Fentanyl Disguised as Oxycodone Pills Found in Alaska


Fentanyl Disguised as Oxycodone Pills Found in Alaska

Multiple Drug Overdoses have been documented due to Counterfeit Street Drug

April 17, 2020 (Anchorage, AK) – The Department of Public Safety received reports of several overdoses this week due to blue counterfeit pills bearing an M30 marking. The light blue, round tablet appears to be an Oxycodone 30 mg tablet based on the imprints and coloring. When the pills were analyzed at the State Crime Detection Laboratory, the preliminary results indicated that the primary component of the tablet appeared to be fentanyl. No oxycodone was observed during the testing completed so far.

A Drug Enforcement Administration (DEA) press release dated November 4, 2019, warned of dangerous counterfeit pills containing fentanyl. A lethal dose of fentanyl is estimated to be about only two milligrams. Too much of an opioid (i.e. fentanyl, heroin, oxycodone) affects parts of the brain that control breathing. As a result, breathing can become very slow or may stop. Symptoms can occur quickly and be triggered by a much lower perceived dose with illicit counterfeit medications than a usual medical dose.  Call 911 if any of the following symptoms are observed:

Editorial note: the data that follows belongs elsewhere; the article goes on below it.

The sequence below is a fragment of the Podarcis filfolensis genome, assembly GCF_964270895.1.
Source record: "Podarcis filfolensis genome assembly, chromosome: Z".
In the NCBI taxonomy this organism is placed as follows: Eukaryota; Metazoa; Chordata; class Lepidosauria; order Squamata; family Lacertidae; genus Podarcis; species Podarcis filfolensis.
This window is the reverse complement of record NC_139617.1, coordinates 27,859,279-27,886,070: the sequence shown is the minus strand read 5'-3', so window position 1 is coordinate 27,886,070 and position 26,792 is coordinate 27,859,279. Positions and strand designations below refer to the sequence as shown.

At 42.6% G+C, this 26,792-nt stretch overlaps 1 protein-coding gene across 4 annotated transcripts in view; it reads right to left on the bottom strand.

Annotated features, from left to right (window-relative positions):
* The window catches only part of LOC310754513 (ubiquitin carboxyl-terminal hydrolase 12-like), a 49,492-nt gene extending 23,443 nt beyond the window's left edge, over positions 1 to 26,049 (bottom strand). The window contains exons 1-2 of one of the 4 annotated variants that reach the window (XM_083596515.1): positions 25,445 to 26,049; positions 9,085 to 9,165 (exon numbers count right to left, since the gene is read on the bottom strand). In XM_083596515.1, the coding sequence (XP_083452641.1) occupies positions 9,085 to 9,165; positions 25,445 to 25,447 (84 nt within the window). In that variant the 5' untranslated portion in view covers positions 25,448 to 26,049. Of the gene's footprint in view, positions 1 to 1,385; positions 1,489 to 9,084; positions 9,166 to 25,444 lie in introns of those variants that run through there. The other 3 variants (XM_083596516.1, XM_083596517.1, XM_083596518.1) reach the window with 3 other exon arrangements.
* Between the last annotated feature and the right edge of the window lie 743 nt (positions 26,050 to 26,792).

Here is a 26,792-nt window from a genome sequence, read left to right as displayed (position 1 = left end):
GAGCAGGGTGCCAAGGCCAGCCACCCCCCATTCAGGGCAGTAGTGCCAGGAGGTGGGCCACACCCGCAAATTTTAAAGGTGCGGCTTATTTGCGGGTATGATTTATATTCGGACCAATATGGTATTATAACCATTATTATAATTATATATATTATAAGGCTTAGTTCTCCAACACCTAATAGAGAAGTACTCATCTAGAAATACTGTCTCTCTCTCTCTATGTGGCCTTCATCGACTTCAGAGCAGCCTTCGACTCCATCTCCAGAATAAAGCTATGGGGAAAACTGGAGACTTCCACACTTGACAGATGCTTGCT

•Failure to respond when spoken to

•Failure to wake up when prompted

•Slow or no breathing

•Tiny pupils (the center part of the eye)

•Fingernails or lips are turning blue or purple

An opioid overdose is life-threatening and requires immediate emergency, medical attention. Use caution. Do not handle these pills without gloves. Fentanyl can be absorbed into the body via inhalation, oral exposure or ingestion, or skin contact.